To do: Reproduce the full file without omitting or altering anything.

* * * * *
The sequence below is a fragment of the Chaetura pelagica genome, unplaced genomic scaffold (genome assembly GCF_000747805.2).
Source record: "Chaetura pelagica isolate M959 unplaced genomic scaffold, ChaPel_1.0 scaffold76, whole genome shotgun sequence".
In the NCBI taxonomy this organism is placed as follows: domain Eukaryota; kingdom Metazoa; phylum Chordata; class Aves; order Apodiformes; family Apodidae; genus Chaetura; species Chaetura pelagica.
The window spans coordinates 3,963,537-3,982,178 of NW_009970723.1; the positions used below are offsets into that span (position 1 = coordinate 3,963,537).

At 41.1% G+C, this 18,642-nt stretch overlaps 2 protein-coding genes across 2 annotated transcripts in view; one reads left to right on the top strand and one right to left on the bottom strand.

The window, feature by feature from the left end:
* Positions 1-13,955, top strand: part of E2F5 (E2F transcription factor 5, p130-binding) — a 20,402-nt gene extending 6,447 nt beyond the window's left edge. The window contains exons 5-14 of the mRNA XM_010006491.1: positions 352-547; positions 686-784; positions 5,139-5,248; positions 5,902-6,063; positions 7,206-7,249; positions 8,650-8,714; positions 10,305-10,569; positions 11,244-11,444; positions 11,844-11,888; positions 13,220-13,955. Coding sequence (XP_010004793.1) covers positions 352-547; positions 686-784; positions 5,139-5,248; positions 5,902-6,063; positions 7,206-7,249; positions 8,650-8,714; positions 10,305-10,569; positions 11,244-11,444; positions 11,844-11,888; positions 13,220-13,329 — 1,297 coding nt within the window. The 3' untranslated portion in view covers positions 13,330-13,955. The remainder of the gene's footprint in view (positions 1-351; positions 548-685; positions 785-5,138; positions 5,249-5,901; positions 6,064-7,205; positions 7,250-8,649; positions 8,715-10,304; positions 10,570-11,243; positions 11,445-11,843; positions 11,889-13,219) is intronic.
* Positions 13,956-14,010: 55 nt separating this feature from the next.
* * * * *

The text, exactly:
The sequence below is a fragment of the Chaetura pelagica genome, unplaced genomic scaffold (genome assembly GCF_000747805.2).
Source record: "Chaetura pelagica isolate M959 unplaced genomic scaffold, ChaPel_1.0 scaffold76, whole genome shotgun sequence".
In the NCBI taxonomy this organism is placed as follows: domain Eukaryota; kingdom Metazoa; phylum Chordata; class Aves; order Apodiformes; family Apodidae; genus Chaetura; species Chaetura pelagica.
The window spans coordinates 3,963,537-3,982,178 of NW_009970723.1; the positions used below are offsets into that span (position 1 = coordinate 3,963,537).

At 41.1% G+C, this 18,642-nt stretch overlaps 2 protein-coding genes across 2 annotated transcripts in view; one reads left to right on the top strand and one right to left on the bottom strand.

The window, feature by feature from the left end:
* Positions 1-13,955, top strand: part of E2F5 (E2F transcription factor 5, p130-binding) — a 20,402-nt gene extending 6,447 nt beyond the window's left edge. The window contains exons 5-14 of the mRNA XM_010006491.1: positions 352-547; positions 686-784; positions 5,139-5,248; positions 5,902-6,063; positions 7,206-7,249; positions 8,650-8,714; positions 10,305-10,569; positions 11,244-11,444; positions 11,844-11,888; positions 13,220-13,955. Coding sequence (XP_010004793.1) covers positions 352-547; positions 686-784; positions 5,139-5,248; positions 5,902-6,063; positions 7,206-7,249; positions 8,650-8,714; positions 10,305-10,569; positions 11,244-11,444; positions 11,844-11,888; positions 13,220-13,329 — 1,297 coding nt within the window. The 3' untranslated portion in view covers positions 13,330-13,955. The remainder of the gene's footprint in view (positions 1-351; positions 548-685; positions 785-5,138; positions 5,249-5,901; positions 6,064-7,205; positions 7,250-8,649; positions 8,715-10,304; positions 10,570-11,243; positions 11,445-11,843; positions 11,889-13,219) is intronic.
* Positions 13,956-14,010: 55 nt separating this feature from the next.